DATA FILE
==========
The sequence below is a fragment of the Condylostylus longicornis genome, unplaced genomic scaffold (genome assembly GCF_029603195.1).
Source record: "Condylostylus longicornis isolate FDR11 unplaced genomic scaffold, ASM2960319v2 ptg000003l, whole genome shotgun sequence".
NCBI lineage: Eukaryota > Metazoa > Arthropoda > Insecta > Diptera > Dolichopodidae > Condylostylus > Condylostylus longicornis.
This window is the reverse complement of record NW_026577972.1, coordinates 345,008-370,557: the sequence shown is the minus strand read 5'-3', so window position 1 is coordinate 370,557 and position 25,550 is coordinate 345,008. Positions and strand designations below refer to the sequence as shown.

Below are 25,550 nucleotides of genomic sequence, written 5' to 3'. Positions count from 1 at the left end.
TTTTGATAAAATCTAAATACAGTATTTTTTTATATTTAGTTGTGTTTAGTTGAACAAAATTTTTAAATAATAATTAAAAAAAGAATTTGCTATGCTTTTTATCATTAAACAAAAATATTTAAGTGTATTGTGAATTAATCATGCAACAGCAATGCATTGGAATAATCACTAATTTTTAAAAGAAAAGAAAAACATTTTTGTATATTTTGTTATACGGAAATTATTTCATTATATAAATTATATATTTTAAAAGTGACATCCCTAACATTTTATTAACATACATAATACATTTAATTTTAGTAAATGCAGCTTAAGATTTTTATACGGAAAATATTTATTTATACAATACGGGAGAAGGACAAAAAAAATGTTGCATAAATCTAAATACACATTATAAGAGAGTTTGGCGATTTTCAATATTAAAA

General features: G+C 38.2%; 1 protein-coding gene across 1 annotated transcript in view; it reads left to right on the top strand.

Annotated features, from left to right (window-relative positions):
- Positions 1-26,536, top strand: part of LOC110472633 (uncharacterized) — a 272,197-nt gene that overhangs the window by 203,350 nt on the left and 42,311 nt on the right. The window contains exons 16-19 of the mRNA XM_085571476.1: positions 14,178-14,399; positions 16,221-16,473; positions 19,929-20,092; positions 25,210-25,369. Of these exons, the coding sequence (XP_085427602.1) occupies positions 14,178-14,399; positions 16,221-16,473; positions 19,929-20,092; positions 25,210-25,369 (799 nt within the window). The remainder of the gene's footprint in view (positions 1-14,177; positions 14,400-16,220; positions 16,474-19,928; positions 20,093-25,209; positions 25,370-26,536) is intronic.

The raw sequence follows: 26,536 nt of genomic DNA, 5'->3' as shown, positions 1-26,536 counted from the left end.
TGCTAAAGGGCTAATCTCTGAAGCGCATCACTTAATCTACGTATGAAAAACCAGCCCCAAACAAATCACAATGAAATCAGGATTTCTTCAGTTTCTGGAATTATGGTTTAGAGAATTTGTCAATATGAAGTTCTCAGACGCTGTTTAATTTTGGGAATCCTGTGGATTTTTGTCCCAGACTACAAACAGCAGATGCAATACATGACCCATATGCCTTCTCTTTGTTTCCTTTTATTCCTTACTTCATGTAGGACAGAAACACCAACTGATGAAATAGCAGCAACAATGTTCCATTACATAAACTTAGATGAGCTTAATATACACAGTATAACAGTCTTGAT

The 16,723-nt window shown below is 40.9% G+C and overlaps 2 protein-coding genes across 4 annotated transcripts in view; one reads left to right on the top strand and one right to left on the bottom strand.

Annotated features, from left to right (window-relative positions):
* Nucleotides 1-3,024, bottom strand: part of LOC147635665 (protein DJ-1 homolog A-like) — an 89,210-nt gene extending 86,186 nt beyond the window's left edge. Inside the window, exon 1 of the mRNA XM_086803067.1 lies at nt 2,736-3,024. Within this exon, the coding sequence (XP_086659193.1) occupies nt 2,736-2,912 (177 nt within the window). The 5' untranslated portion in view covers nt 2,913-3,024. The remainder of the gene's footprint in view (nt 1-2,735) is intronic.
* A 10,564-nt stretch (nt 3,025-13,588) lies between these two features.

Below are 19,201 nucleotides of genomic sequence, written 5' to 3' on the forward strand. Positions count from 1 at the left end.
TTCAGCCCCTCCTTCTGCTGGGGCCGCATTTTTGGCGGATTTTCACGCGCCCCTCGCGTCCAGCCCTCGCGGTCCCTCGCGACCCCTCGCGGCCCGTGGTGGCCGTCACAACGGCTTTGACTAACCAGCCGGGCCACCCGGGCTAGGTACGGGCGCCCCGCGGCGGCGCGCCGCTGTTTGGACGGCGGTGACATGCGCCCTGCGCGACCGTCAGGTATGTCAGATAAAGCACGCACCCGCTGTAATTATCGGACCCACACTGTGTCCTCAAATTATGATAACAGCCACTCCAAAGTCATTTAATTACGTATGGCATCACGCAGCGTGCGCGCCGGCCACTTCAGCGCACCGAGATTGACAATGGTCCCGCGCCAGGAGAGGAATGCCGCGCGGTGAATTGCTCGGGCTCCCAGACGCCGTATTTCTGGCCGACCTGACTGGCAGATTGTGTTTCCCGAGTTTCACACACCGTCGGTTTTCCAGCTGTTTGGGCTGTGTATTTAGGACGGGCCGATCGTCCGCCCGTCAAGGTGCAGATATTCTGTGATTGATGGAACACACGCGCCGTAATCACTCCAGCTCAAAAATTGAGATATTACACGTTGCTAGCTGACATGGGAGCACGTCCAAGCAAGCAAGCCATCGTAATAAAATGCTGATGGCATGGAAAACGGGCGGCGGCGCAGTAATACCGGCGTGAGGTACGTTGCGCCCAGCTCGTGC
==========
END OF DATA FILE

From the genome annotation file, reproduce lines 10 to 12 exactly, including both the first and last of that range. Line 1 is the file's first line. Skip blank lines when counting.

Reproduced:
The raw sequence follows: 26,536 nt of genomic DNA, 5'->3' as shown, positions 1-26,536 counted from the left end.
TGCTAAAGGGCTAATCTCTGAAGCGCATCACTTAATCTACGTATGAAAAACCAGCCCCAAACAAATCACAATGAAATCAGGATTTCTTCAGTTTCTGGAATTATGGTTTAGAGAATTTGTCAATATGAAGTTCTCAGACGCTGTTTAATTTTGGGAATCCTGTGGATTTTTGTCCCAGACTACAAACAGCAGATGCAATACATGACCCATATGCCTTCTCTTTGTTTCCTTTTATTCCTTACTTCATGTAGGACAGAAACACCAACTGATGAAATAGCAGCAACAATGTTCCATTACATAAACTTAGATGAGCTTAATATACACAGTATAACAGTCTTGAT

The 16,723-nt window shown below is 40.9% G+C and overlaps 2 protein-coding genes across 4 annotated transcripts in view; one reads left to right on the top strand and one right to left on the bottom strand.